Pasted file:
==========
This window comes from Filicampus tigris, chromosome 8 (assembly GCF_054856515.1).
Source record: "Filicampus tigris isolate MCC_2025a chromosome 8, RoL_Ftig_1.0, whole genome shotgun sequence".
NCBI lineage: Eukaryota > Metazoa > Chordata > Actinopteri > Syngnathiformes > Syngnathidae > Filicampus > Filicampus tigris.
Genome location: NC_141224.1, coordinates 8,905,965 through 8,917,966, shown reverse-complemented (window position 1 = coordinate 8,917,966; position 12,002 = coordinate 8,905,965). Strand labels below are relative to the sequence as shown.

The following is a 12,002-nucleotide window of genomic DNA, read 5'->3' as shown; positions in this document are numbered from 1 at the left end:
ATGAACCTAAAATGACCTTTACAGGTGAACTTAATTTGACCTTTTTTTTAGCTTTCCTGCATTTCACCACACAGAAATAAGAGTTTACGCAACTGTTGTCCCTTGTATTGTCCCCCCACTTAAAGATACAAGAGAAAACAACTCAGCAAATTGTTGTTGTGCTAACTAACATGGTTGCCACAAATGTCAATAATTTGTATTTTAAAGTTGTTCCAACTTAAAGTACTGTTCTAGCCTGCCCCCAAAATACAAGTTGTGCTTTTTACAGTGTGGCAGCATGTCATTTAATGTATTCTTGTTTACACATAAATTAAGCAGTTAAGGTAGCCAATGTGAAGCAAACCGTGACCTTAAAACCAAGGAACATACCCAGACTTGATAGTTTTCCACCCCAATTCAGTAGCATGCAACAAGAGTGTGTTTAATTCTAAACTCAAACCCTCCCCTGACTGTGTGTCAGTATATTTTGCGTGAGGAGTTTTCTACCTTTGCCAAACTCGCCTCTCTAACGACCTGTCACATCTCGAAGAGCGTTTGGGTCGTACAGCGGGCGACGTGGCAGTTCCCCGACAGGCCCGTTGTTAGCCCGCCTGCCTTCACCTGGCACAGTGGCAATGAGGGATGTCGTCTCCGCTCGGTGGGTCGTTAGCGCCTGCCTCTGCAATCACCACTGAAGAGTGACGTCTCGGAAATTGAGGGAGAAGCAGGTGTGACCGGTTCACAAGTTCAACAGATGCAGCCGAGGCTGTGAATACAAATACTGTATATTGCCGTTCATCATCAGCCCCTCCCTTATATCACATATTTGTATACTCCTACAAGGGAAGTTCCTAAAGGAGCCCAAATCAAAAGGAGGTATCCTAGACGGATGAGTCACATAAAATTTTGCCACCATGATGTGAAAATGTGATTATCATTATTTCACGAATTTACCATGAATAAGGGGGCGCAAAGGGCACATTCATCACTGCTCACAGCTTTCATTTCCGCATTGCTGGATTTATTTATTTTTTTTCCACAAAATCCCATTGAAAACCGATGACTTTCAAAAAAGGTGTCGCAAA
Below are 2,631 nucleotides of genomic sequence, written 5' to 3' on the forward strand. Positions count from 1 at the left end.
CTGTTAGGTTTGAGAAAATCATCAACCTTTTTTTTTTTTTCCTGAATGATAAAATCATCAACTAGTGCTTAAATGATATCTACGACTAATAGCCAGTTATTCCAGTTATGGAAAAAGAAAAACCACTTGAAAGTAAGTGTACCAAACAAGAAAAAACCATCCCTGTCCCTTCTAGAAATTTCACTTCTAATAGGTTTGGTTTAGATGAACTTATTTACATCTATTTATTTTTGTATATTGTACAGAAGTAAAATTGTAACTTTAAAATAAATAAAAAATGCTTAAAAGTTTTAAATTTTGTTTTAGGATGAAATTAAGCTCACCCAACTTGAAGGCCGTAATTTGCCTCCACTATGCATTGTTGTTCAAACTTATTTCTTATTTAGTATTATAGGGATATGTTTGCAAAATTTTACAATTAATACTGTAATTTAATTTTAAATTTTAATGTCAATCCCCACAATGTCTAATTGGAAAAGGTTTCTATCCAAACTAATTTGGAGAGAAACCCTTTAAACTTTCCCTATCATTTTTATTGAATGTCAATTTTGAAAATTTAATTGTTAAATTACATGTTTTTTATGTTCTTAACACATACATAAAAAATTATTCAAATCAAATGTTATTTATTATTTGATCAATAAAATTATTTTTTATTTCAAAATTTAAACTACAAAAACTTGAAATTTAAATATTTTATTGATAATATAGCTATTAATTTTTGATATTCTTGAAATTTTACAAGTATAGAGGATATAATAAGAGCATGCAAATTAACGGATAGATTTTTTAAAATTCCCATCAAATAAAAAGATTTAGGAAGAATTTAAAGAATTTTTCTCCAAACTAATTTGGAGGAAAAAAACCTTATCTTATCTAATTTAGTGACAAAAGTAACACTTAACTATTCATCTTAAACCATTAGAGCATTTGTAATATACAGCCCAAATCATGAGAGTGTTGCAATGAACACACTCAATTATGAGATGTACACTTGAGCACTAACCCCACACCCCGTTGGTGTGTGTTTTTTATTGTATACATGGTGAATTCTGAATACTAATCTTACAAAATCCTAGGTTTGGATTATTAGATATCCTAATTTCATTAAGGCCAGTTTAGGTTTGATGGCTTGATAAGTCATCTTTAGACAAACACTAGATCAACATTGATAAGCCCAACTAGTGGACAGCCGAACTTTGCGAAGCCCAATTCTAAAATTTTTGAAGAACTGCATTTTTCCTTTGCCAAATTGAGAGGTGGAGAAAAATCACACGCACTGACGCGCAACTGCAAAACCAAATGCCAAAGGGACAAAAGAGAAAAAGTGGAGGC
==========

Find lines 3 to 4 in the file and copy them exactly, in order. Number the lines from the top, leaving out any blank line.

NCBI lineage: Eukaryota > Metazoa > Chordata > Actinopteri > Syngnathiformes > Syngnathidae > Filicampus > Filicampus tigris.
Genome location: NC_141224.1, coordinates 8,905,965 through 8,917,966, shown reverse-complemented (window position 1 = coordinate 8,917,966; position 12,002 = coordinate 8,905,965). Strand labels below are relative to the sequence as shown.